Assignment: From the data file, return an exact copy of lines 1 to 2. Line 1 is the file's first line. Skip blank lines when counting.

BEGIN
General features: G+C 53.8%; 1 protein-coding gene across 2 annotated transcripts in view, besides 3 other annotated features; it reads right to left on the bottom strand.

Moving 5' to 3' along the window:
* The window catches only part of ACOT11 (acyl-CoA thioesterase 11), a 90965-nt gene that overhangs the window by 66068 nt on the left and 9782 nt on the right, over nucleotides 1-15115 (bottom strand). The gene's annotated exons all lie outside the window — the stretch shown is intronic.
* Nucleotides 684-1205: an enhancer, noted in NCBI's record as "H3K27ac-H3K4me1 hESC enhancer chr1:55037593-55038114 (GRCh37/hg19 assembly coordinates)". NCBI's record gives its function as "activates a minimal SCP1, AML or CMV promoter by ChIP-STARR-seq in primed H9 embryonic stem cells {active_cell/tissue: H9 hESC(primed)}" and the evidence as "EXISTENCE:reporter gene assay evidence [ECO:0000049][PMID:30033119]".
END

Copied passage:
General features: G+C 53.8%; 1 protein-coding gene across 2 annotated transcripts in view, besides 3 other annotated features; it reads right to left on the bottom strand.

Moving 5' to 3' along the window: